Daniel Rhymer was a tall man, gaunt now, his skin sundried and brown. His hair was short-cropped, touched with gray. “It never occurred to you I might have an escape plan of my own worked out?” Tad’s father asked him. “We’ve been working on a tunnel out of here for nearly three years. In a matter of weeks we’d have had it finished and then—”
“Listen to me!” Tad stepped forward, gripped his father’s shoulders. They felt lean and bony through the rough-spun field-hand tunic. “Listen to me, dad. I’m not the kid you knew and I won’t let you talk to me this way anymore. We thought you were dead, but then I learned you weren’t. So I came halfway across this goddamn planet to get you free of here. Mom is dead and you’re all I have left. But if you try to act with me the way you used to I’ll leave you here and you can dig your tunnel bare handed until you die, for all I care.”
His father lowered his eyes. “I didn’t know . . . I didn’t know she was dead,” he said. “When?”
“Three months ago.”
His father said, “How’d you manage to bring this off, Tad?”
“With help. A robot named Electro and a girl named Jana Taine. The three of us.”
“Well, we work pretty well together. And Electro’s an exceptional robot, Cousin Cosmo built him originally and I repaired him.”
“Yes, I remember Electro,” said Tad’s father. He moved back from his son. “You’re taller.”
“All right.” He held out his hand. “I’ll try to . . . change. I’ll try to like you, Tad. I can’t promise . . . but I’ll try.”
Seconds passed, a half a minute. Tad held out his hand. “Right now we have to settle with Cousin Joshua.” He shook hands with his father.
Light was flowing out of the open doorways of the Administration Building, freed laborers were roaming the grounds, milling, wandering. Tad, a few paces behind his father, was heading for there.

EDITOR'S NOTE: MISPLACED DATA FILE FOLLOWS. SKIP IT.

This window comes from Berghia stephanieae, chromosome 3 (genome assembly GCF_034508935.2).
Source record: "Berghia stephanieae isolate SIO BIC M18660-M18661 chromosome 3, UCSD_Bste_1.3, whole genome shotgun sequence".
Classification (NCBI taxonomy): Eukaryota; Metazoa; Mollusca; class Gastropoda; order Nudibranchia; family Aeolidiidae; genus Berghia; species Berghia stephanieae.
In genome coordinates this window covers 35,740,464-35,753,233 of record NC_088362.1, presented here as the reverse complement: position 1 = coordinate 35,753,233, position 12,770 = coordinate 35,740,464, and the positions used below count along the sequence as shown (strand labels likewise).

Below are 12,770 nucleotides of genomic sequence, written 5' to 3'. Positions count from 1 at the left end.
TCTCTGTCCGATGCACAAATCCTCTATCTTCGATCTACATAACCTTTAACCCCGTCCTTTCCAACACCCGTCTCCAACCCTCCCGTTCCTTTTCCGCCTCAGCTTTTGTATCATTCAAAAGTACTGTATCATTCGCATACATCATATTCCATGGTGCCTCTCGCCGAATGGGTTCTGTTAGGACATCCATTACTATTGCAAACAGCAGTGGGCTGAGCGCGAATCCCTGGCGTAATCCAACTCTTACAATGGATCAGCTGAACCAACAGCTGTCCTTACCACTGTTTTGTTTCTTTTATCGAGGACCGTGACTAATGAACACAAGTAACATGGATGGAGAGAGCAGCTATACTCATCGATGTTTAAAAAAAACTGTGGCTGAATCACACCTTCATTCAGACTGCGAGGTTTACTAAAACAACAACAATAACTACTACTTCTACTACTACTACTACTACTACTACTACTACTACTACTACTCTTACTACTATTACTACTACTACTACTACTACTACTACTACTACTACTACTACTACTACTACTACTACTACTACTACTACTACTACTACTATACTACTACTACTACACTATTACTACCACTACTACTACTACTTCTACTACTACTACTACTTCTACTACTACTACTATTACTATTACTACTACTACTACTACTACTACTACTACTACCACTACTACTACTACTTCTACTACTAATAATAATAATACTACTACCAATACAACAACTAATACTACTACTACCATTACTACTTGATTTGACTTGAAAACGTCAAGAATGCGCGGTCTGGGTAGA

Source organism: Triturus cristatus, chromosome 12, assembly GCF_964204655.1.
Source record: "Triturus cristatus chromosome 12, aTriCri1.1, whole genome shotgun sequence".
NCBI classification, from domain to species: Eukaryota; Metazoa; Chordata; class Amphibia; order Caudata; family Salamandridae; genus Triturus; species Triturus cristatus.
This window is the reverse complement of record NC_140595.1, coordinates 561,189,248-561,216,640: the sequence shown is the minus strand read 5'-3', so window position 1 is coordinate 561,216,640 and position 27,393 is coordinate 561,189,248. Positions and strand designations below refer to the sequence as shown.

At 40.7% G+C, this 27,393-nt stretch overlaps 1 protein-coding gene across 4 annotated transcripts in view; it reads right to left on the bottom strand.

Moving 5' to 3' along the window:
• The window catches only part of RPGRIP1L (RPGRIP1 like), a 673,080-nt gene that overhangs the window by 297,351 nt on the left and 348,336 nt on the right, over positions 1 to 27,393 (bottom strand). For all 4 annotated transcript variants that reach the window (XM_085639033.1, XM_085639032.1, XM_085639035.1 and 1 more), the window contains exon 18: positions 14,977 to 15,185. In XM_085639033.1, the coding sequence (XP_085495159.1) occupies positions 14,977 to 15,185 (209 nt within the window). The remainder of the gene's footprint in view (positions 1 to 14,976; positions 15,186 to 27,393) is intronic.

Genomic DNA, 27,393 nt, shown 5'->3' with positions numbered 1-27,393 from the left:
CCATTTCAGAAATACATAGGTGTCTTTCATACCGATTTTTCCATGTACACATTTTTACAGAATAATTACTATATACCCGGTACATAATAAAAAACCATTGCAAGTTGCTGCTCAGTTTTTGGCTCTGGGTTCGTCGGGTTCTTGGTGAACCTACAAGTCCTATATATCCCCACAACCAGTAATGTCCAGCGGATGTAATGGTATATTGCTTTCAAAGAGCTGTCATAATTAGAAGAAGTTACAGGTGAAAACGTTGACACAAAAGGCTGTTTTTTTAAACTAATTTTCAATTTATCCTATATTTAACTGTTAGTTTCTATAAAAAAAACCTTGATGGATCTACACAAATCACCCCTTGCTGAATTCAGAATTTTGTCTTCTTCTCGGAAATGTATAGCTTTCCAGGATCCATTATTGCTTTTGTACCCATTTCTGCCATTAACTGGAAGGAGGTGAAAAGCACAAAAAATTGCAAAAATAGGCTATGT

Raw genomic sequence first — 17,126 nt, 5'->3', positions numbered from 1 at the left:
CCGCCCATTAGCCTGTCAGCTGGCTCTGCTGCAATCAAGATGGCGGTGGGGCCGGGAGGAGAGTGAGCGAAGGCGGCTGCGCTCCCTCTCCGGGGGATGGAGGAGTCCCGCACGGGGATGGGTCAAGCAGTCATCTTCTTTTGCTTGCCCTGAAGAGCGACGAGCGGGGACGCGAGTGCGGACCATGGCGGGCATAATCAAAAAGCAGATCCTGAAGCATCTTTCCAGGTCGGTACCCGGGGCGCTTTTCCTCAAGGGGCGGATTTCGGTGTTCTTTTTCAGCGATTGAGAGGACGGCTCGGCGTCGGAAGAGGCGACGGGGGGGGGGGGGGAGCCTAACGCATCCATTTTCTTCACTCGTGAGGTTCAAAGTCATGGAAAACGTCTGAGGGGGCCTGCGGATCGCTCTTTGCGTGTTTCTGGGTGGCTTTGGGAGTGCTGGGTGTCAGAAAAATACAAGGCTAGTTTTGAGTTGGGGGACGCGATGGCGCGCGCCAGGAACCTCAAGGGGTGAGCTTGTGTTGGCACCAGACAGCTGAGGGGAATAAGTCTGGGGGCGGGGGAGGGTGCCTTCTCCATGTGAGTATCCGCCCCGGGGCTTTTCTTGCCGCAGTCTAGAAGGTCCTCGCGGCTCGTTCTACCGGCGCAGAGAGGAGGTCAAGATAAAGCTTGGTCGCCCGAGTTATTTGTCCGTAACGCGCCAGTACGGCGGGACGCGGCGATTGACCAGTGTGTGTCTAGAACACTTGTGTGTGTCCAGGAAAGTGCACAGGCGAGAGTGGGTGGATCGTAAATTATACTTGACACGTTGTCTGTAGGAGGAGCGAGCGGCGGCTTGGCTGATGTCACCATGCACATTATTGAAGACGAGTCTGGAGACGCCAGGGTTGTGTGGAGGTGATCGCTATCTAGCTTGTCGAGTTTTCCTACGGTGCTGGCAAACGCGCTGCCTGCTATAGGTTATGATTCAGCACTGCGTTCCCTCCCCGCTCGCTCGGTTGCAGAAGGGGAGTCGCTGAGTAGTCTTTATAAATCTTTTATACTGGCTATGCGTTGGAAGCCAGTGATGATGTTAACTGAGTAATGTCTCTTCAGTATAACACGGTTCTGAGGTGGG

Electro’s voice came booming out of all the plantation loudspeakers. “We are running shuttles away from Blackwatch, commencing in one half hour. Plantation landvans will be utilized. Report to Cosmo Rhymer in the warehouse area at once to make arrangements.”
Immediately dozens of the liberated prisoners started moving for the warehouses.
“Typical of Cosmo,” Tad’s father said over his shoulder, “taking charge.”
They were approaching the staircase of the Administration Building. “Actually it’s Electro who’s taken charge, he’s got Cousin Cosmo working for him.”
A moderate clanging sounded inside the corridor. “My boy, I have a chore . . . Ah, good to see you again, Mr. Rhymer,” the robot said. “You’re looking fit, all things considered.” Electro trotted up to them.
“Fit? I’ve lost twenty-six—”
“You’ll find a bit of a reunion in progress in Bunner’s late office,” Electro went on. “Alice is there as well as Jana and her father. Cosmo will be there once he gets the evacuation plans solidified.”
“Is Jana okay? And her dad?” asked Tad.
“All in tip-top shape, hugging, sniffing back the tears,” Electro said. “Your typical joyful reuniting.”
“Typical,” said Tad. “Maybe I ought to meet her father and—”
“Plenty of time for that later.” Electro placed a hand on Tad’s shoulder. “At the moment you and I have a task to undertake. Mr. Rhymer, why don’t you pop into the reunion? I’ve mixed up a little punch, making use of the rum tank Cosmo built into me.”
“All right, very well,” said Rhymer. “Tad, don’t get into any trouble. I’ll expect you to be back here as soon as possible.” After a brief nod he went inside.
“I could have prepared you,” said the robot. “Not a warm fellow, your pop.”
“Yeah, I know. I remember him when we were all together on Barnum,” said Tad. “But I was hoping . . . I don’t know, after six years of something like this—”
“Your father is one of those admirable people who never allow their lives to be touched by what happens to them.” Electro took hold of Tad’s arm. “We can discuss the matter en route, come along.”
“En route to where?” asked Tad as the big robot dragged him through the crowd of freed prisoners.
“I assumed you’d prefer to settle this matter yourself. We’ll let your dad and Cosmo take it easy for now.”
They moved into a lane which ran between two barracks, across a flat field and up to an opaque glaz dome. Electro pressed his palm against a glaz panel and it slid open.
Inside the dome three skycars rested on the plaz floor.
“We want the blue and gold one,” said the robot. “It’s Bunner’s and the speediest of the bunch.”
“Are we going to leave Blackwatch before—”
“Only a quick jaunt, my boy. It won’t take anything like the time it took us before. Hop aboard.” He pointed his left forefinger at the ceiling and a large section of the dome opened to the starless night.